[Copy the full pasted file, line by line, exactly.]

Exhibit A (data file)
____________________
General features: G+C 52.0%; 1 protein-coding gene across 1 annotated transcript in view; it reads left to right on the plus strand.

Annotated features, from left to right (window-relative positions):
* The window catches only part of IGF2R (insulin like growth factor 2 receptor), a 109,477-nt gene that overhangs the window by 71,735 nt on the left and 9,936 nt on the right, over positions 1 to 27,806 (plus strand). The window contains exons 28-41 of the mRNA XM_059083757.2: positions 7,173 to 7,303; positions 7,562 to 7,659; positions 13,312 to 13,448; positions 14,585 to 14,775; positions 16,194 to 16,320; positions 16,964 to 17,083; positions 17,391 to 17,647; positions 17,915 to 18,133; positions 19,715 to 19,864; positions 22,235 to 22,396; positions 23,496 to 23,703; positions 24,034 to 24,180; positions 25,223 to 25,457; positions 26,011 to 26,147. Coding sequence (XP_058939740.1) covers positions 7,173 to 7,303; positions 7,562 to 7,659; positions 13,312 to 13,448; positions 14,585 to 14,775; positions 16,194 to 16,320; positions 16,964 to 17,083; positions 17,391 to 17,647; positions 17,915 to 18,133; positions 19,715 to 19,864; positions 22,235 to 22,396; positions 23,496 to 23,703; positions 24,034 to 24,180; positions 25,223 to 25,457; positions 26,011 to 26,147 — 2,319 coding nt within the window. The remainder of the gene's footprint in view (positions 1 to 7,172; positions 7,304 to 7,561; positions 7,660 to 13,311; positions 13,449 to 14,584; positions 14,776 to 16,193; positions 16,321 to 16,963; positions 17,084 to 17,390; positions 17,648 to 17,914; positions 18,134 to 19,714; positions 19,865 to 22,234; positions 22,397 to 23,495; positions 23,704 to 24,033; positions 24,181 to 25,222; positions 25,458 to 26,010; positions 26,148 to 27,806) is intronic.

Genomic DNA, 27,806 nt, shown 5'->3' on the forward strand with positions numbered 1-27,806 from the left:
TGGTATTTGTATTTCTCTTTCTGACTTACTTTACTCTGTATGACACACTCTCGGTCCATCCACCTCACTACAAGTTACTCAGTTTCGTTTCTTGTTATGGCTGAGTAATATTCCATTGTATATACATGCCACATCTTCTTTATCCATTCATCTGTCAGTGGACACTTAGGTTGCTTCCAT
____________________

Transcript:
General features: G+C 52.0%; 1 protein-coding gene across 1 annotated transcript in view; it reads left to right on the plus strand.

Annotated features, from left to right (window-relative positions):
* The window catches only part of IGF2R (insulin like growth factor 2 receptor), a 109,477-nt gene that overhangs the window by 71,735 nt on the left and 9,936 nt on the right, over positions 1 to 27,806 (plus strand). The window contains exons 28-41 of the mRNA XM_059083757.2: positions 7,173 to 7,303; positions 7,562 to 7,659; positions 13,312 to 13,448; positions 14,585 to 14,775; positions 16,194 to 16,320; positions 16,964 to 17,083; positions 17,391 to 17,647; positions 17,915 to 18,133; positions 19,715 to 19,864; positions 22,235 to 22,396; positions 23,496 to 23,703; positions 24,034 to 24,180; positions 25,223 to 25,457; positions 26,011 to 26,147. Coding sequence (XP_058939740.1) covers positions 7,173 to 7,303; positions 7,562 to 7,659; positions 13,312 to 13,448; positions 14,585 to 14,775; positions 16,194 to 16,320; positions 16,964 to 17,083; positions 17,391 to 17,647; positions 17,915 to 18,133; positions 19,715 to 19,864; positions 22,235 to 22,396; positions 23,496 to 23,703; positions 24,034 to 24,180; positions 25,223 to 25,457; positions 26,011 to 26,147 — 2,319 coding nt within the window. The remainder of the gene's footprint in view (positions 1 to 7,172; positions 7,304 to 7,561; positions 7,660 to 13,311; positions 13,449 to 14,584; positions 14,776 to 16,193; positions 16,321 to 16,963; positions 17,084 to 17,390; positions 17,648 to 17,914; positions 18,134 to 19,714; positions 19,865 to 22,234; positions 22,397 to 23,495; positions 23,704 to 24,033; positions 24,181 to 25,222; positions 25,458 to 26,010; positions 26,148 to 27,806) is intronic.

Genomic DNA, 27,806 nt, shown 5'->3' on the forward strand with positions numbered 1-27,806 from the left:
TGGTATTTGTATTTCTCTTTCTGACTTACTTTACTCTGTATGACACACTCTCGGTCCATCCACCTCACTACAAGTTACTCAGTTTCGTTTCTTGTTATGGCTGAGTAATATTCCATTGTATATACATGCCACATCTTCTTTATCCATTCATCTGTCAGTGGACACTTAGGTTGCTTCCAT